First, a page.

Health Services in eastern and central Kenya are getting a big boost through a new $100 million dollar program. The U.S. development agency, USAID, has awarded the funds to an international non-profit organization affiliated with Johns Hopkins University.
For the past four years, Jhpiego has led a nearly $34 million program in eastern Kenya called APHIA II. APHIA stands for AIDS, Population and Health Integrated Assistance. The goal is to “empower front-line health workers” with effective, low cost solutions to delivering quality health care.
“The work that began in 2006 and which ended in 2010 December, led by Jhpiego, was tasked with the responsibility of building a linkage between the community and the hospitals in Kenya, particularly the part of Kenya that is called the Eastern Province. Eastern Province is an area of about 6 million Kenyans with diverse challenges in terms of health,” says Dr. Ken Chebet.
Chebet says those challenges included low immunization rates, a lack of family planning services, little awareness among the local population of their HIV status and a large number of orphans and vulnerable children.
APHIA II made progress on all fronts. As a result, USAID is awarding $100 million dollars to Jhpiego to launch the APHIAPLUS Health Service Delivery project. It’s a partnership between the U.S. and the Kenyan government that will expand health services in both Eastern and Central provinces.
Dr. Chebet, who is in charge, says, “We are excited as an organization, Jhpiego, to win this new award. It’s been an exciting period for us.”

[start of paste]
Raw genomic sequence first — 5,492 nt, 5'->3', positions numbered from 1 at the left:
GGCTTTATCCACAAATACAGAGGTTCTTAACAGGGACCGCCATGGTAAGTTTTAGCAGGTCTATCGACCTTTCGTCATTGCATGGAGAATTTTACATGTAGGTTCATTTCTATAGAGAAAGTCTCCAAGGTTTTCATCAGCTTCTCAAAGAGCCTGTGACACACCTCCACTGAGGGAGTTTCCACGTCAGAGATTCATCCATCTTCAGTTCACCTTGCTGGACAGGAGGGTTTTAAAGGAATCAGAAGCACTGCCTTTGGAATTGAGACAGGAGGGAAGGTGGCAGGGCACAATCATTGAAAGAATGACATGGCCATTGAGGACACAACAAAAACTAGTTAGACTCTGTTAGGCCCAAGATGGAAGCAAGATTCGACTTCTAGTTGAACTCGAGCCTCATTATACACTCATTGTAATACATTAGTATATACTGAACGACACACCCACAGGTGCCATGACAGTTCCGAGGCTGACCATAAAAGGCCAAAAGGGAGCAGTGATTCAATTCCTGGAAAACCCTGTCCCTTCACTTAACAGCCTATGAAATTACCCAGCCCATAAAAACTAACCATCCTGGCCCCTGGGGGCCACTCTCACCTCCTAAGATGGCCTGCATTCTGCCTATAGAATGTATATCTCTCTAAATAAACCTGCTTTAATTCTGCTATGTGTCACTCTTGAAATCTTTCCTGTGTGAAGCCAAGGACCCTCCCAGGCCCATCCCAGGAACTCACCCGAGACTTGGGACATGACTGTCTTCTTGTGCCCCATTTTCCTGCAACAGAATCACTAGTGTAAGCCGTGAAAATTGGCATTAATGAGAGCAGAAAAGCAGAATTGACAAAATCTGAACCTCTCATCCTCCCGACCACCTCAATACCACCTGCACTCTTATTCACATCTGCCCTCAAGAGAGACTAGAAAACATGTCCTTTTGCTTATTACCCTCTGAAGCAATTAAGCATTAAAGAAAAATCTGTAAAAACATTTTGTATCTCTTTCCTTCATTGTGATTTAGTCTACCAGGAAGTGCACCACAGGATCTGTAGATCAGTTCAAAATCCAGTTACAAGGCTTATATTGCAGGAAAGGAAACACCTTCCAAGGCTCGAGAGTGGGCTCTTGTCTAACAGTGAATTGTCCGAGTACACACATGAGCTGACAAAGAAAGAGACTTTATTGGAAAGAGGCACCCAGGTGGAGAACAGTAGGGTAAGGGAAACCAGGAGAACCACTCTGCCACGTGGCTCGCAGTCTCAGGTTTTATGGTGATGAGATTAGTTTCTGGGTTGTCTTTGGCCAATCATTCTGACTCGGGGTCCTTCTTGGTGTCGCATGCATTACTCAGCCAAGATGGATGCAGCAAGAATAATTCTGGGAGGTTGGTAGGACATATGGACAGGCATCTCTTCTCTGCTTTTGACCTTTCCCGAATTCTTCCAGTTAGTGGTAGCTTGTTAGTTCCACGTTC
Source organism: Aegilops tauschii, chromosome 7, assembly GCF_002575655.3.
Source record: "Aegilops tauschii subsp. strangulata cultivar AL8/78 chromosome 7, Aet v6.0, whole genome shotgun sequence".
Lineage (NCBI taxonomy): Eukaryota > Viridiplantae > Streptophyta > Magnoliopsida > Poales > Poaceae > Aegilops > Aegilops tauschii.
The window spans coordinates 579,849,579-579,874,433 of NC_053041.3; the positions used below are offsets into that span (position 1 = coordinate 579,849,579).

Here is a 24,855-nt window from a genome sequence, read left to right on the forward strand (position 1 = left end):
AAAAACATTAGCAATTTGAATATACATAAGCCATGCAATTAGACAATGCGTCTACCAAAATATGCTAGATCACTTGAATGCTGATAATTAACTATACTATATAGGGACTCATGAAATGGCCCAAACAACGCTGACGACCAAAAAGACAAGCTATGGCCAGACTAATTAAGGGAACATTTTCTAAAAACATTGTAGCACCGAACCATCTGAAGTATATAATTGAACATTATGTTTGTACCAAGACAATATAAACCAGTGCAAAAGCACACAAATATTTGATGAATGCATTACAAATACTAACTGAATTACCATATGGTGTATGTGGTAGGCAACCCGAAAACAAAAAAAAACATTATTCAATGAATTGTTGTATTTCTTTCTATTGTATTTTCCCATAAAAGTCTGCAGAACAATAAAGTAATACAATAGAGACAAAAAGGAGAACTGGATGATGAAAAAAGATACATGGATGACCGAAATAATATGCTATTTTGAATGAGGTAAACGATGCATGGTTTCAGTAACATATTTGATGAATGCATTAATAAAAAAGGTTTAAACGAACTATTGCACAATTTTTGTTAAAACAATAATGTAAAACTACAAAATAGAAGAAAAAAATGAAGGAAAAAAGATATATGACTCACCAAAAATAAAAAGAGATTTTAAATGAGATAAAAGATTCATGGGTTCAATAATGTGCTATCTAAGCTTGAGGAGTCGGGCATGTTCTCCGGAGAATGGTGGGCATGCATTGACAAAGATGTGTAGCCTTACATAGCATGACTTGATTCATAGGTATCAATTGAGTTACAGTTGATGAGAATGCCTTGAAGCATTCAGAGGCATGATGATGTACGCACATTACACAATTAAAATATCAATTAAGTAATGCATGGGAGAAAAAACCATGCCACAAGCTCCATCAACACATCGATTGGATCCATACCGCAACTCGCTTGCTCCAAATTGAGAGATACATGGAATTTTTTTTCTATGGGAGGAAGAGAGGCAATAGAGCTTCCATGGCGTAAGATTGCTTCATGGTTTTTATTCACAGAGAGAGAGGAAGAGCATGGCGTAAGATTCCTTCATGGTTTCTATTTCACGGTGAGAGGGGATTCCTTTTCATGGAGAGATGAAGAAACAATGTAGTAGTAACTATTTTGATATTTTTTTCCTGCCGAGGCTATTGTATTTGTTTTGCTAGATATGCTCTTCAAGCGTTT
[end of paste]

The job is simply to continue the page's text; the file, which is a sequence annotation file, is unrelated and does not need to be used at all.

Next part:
The APHIAPLUS project enlists – what’s called – “a consortium of Kenyan partners to integrate a range of health services, products and information at all levels.”
The Kenyan population will have the chance to know their HIV status. This support will go into testing for HIV and AIDS. A greater part of this support will also be able to put a number of our Kenyan pop (population) that are currently positive on ARV (antiretroviral) drugs. We hope to manage close to half a million orphans and vulnerable children.
Chebet describes it as a new health implementation framework.
“So, the support is basically going to fill into the gaps that have been identified by the Kenyan government, in what we call a 5 year strategic plan in terms of a health network. So, it fills into a gap that we could not be able to afford as a government. It will basically consolidate a national outreach. It relates to services going right up to the village level,” he says.
Jhpiego began its work 35 years ago. It now operates in more than 140 countries.